Martin Landry, Stifel’s managing director of equity research, thinks the valuation attached to the Fairfax deal is “slightly opportunistic” considering Sleep Country is a prominent player in the Canadian mattress industry with an estimated 40 per cent market share.

“The company is well entrenched, allowing it bargaining power with mattress manufacturers,” he wrote in a note to investors. “This translates into much higher profitability than other North American retailers in the bedding industry.”

Asked about Landry’s views, Schaefer said “we don’t manage the business based on the stock price, obviously because it could be frustrating.”

Schaefer pointed out that only twice in Sleep Country’s history has its share price traded above $35 — in 2017 and at the peak of COVID in 2021 — and even as the business has grown, that hasn’t always shown up in its valuation “for whatever reason.”

Magee, who chairs a special committee of independent directors, appears to agree, saying in a press release she feels the transaction will provide “immediate value to shareholders.”

Sleep Country, however, has left the door open to other offers. It says it can terminate the agreement and accept a superior proposal in some unspecified circumstances, though Fairfax will have the right to match any offer.

In the event Sleep Country finds a better suitor, it will pay Fairfax a termination fee of $36.5 million.

“We believe that there are only a limited number of strategic players capable and interested in acquiring Sleep Country,” Landry wrote in his note.

“Tempur Sealy is the obvious strategic player that comes to mind. However, the timing for Tempur Sealy is not optimal as the company is dealing with antitrust concerns while trying to close the acquisition of Mattress Firm.”

Should Sleep Country move forward with Fairfax, it expects the deal to close in the fourth quarter of 2024. The agreement is subject to court approval and other customary conditions, including a shareholder vote.

Once completed, Sleep Country will apply to delist from the Toronto Stock Exchange.

This report by The Canadian Press was first published July 22, 2024.

Companies in this story: (TSX:ZZZ, TSX:FFH)

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Canfor Corp. CEO Don Kayne to step down at the end of 2024



VANCOUVER – Canfor Corp. says its president and CEO is retiring at the end of the year.

The Vancouver-based company says Don Kayne has held the role since 2011, and has been with the company for 46 years.

Canfor says the company has grown and transformed into a global entity under Kayne’s leadership.

Current senior vice-president of business development Susan Yurkovich will take the top job upon Kayne’s departure.

Canfor says Yurkovich has been with Canfor for 12 years.

The company thanked Kayne for his contributions and said he will continue in an advisory capacity through 2025.

This report by The Canadian Press was first published July 22, 2024.

Companies in this story: (TSX:CFP)

The Canadian Press. All rights reserved.

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Man accused of killing fellow student in class wanted tarot cards back, court hears




WETASKIWIN – A man on trial for stabbing a fellow student to death in their high school classroom three years ago had wanted her to return his tarot cards, court heard Monday.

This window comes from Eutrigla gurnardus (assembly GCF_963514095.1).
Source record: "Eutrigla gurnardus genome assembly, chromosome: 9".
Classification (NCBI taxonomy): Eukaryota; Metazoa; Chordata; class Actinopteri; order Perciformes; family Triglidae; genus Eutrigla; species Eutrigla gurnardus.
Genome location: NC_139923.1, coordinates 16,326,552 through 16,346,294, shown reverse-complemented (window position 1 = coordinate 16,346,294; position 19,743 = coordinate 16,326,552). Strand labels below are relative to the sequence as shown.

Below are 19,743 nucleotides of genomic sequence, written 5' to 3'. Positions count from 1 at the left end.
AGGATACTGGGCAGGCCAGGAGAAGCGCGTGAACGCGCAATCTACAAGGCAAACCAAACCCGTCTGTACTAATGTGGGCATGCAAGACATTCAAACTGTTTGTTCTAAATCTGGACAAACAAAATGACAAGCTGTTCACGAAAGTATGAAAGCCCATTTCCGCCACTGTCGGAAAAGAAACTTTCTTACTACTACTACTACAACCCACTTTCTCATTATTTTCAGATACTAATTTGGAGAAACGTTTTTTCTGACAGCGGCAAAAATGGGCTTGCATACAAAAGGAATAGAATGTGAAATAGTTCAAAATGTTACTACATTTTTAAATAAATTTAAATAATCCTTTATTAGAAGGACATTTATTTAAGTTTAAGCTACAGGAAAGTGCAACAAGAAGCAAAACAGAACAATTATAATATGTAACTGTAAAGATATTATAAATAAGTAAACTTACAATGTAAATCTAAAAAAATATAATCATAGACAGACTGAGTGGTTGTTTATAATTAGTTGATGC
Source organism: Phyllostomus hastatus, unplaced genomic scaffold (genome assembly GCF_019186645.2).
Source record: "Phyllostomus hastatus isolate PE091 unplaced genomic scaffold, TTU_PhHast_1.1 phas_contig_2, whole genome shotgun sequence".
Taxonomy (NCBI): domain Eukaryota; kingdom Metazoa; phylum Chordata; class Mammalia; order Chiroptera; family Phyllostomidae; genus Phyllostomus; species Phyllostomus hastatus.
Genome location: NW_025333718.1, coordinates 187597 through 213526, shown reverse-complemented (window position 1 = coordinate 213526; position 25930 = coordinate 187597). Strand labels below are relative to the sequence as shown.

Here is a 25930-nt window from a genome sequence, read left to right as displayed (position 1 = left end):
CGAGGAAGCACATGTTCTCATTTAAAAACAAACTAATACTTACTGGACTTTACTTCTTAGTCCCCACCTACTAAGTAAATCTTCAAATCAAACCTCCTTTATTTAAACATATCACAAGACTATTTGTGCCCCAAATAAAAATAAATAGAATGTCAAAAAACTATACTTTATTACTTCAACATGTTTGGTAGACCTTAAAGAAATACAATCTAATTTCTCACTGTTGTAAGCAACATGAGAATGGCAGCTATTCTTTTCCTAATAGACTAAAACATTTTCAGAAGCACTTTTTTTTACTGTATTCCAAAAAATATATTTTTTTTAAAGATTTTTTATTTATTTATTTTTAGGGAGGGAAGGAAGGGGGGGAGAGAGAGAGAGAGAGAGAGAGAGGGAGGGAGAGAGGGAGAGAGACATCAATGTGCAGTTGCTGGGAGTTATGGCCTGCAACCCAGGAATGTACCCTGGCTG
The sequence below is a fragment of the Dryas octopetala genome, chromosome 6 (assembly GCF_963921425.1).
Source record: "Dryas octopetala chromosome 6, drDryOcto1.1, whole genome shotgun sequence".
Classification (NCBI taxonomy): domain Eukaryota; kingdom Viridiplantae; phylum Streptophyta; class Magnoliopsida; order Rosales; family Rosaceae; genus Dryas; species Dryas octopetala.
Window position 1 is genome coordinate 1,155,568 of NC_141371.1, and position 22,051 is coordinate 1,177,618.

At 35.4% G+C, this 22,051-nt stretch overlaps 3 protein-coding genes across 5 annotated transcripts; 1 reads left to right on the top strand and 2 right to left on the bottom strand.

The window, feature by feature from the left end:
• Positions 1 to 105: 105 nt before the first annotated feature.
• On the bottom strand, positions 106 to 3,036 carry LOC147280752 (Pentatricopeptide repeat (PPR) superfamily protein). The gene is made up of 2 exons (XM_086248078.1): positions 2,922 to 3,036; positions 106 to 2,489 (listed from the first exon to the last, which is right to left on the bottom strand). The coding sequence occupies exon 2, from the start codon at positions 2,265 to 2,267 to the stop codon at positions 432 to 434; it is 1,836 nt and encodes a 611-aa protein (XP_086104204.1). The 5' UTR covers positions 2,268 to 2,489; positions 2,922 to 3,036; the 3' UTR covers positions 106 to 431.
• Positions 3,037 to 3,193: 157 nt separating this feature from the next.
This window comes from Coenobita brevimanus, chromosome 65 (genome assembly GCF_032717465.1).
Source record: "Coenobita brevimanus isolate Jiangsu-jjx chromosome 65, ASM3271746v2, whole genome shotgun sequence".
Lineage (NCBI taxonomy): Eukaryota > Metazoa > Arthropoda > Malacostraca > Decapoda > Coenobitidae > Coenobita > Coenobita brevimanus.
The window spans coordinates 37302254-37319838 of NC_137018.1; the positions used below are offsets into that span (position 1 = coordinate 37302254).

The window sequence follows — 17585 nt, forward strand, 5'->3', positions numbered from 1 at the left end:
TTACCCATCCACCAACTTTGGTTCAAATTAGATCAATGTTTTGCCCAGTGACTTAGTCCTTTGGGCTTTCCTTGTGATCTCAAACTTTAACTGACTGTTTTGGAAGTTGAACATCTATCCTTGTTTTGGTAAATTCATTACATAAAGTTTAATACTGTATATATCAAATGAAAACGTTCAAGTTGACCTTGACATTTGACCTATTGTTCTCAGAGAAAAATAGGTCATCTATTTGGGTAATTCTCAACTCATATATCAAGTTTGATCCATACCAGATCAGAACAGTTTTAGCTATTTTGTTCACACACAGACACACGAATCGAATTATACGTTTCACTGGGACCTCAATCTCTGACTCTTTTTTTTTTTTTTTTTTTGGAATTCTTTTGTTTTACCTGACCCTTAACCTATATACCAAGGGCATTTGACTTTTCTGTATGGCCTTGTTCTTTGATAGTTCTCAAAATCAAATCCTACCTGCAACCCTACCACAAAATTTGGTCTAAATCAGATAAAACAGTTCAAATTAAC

Kathryn Pountney made the comments at the first-degree murder trial of her grandson Dylan Pountney at Court of King’s Bench in Wetaskiwin, Alta.

Crown prosecutor Jeff Rudiak asked her if Dylan Pountney, 21, ever talked to her about the victim, Jennifer Winkler.

“Just a couple of times. That he had seen her at school, and she has some cards that he had wanted back,” said Kathryn Pountney.

“They were tarot cards” and “they were his mother’s,” she added.

“Did she not give the cards back?” Rudiak asked.

“No, she didn’t.”

“Did this make Dylan angry?”

Kathryn Pountney replied, “(Dylan) said, ‘Maybe she doesn’t have them’ or he said ‘Maybe her father has them.’”

Court has heard Winkler, 17, died after being stabbed multiple times in her social studies class in front of peers and a teacher at Christ the King School in Leduc, Alta., just south of Edmonton, on March 15, 2021.

A chief medical officer has testified Winkler died from massive blood loss from five wounds near her neck and shoulder.

Court has heard the two were in the class together that morning and, during a break, Dylan left the classroom only to rush back in and begin slashing at Winkler while she was sitting at her desk.

Kathryn said she dropped Dylan off at school that morning and said he appeared fine and did not seem intoxicated.

She said he had showered and he had cologne on.

Kathryn said she had also had dinner the night before with Dylan and Dylan’s father and said Dylan seemed “happy.”

Kathryn said she remains close to Dylan, who had dreams to join the military, and she helped his parents raise him. She said his parents separated when he was around 13. She said he began living with his father and developed a temper.

The parents’ separation “bothered Dylan quite a bit,” she said, adding he didn’t stay close to his mother.

The trial before Justice Eric Macklin has been adjourned until Wednesday.

This report by The Canadian Press was first published July 22, 2024.

— by Fakiha Baig in Edmonton

The Canadian Press. All rights reserved.